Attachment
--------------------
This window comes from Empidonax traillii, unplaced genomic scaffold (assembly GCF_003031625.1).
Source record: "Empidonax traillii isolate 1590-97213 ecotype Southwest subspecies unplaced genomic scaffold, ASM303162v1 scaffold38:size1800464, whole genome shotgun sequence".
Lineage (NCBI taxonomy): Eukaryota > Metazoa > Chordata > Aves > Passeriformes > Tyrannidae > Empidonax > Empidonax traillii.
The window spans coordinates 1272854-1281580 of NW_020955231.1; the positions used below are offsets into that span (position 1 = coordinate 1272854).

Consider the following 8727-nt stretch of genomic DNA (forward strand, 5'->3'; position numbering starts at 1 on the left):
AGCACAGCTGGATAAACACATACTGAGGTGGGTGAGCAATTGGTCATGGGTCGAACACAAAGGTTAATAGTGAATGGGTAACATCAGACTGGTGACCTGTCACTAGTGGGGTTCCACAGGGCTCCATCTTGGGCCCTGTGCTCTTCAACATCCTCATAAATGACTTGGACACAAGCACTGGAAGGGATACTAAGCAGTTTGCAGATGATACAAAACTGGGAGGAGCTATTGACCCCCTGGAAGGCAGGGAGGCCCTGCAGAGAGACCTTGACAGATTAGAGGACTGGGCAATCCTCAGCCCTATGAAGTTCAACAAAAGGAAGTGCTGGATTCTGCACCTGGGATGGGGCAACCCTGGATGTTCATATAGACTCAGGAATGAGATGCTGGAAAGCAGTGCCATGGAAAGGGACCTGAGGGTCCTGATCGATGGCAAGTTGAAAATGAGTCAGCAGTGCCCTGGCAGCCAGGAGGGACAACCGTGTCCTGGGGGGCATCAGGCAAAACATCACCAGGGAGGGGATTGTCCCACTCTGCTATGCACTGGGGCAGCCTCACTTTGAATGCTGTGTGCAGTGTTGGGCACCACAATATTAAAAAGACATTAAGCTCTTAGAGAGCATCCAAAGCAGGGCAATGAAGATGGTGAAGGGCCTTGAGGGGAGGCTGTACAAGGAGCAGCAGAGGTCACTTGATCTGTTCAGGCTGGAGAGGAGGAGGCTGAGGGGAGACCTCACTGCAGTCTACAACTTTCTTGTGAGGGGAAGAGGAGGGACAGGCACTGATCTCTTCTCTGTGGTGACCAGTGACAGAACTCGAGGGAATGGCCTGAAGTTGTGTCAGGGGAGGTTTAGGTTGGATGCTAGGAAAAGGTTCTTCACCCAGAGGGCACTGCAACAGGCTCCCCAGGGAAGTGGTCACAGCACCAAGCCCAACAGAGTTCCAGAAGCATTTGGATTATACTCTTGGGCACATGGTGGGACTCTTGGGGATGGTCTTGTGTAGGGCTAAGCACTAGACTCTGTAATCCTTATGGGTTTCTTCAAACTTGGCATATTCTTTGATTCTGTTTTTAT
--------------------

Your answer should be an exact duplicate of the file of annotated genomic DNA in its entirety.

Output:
This window comes from Empidonax traillii, unplaced genomic scaffold (assembly GCF_003031625.1).
Source record: "Empidonax traillii isolate 1590-97213 ecotype Southwest subspecies unplaced genomic scaffold, ASM303162v1 scaffold38:size1800464, whole genome shotgun sequence".
Lineage (NCBI taxonomy): Eukaryota > Metazoa > Chordata > Aves > Passeriformes > Tyrannidae > Empidonax > Empidonax traillii.
The window spans coordinates 1272854-1281580 of NW_020955231.1; the positions used below are offsets into that span (position 1 = coordinate 1272854).

Consider the following 8727-nt stretch of genomic DNA (forward strand, 5'->3'; position numbering starts at 1 on the left):
AGCACAGCTGGATAAACACATACTGAGGTGGGTGAGCAATTGGTCATGGGTCGAACACAAAGGTTAATAGTGAATGGGTAACATCAGACTGGTGACCTGTCACTAGTGGGGTTCCACAGGGCTCCATCTTGGGCCCTGTGCTCTTCAACATCCTCATAAATGACTTGGACACAAGCACTGGAAGGGATACTAAGCAGTTTGCAGATGATACAAAACTGGGAGGAGCTATTGACCCCCTGGAAGGCAGGGAGGCCCTGCAGAGAGACCTTGACAGATTAGAGGACTGGGCAATCCTCAGCCCTATGAAGTTCAACAAAAGGAAGTGCTGGATTCTGCACCTGGGATGGGGCAACCCTGGATGTTCATATAGACTCAGGAATGAGATGCTGGAAAGCAGTGCCATGGAAAGGGACCTGAGGGTCCTGATCGATGGCAAGTTGAAAATGAGTCAGCAGTGCCCTGGCAGCCAGGAGGGACAACCGTGTCCTGGGGGGCATCAGGCAAAACATCACCAGGGAGGGGATTGTCCCACTCTGCTATGCACTGGGGCAGCCTCACTTTGAATGCTGTGTGCAGTGTTGGGCACCACAATATTAAAAAGACATTAAGCTCTTAGAGAGCATCCAAAGCAGGGCAATGAAGATGGTGAAGGGCCTTGAGGGGAGGCTGTACAAGGAGCAGCAGAGGTCACTTGATCTGTTCAGGCTGGAGAGGAGGAGGCTGAGGGGAGACCTCACTGCAGTCTACAACTTTCTTGTGAGGGGAAGAGGAGGGACAGGCACTGATCTCTTCTCTGTGGTGACCAGTGACAGAACTCGAGGGAATGGCCTGAAGTTGTGTCAGGGGAGGTTTAGGTTGGATGCTAGGAAAAGGTTCTTCACCCAGAGGGCACTGCAACAGGCTCCCCAGGGAAGTGGTCACAGCACCAAGCCCAACAGAGTTCCAGAAGCATTTGGATTATACTCTTGGGCACATGGTGGGACTCTTGGGGATGGTCTTGTGTAGGGCTAAGCACTAGACTCTGTAATCCTTATGGGTTTCTTCAAACTTGGCATATTCTTTGATTCTGTTTTTAT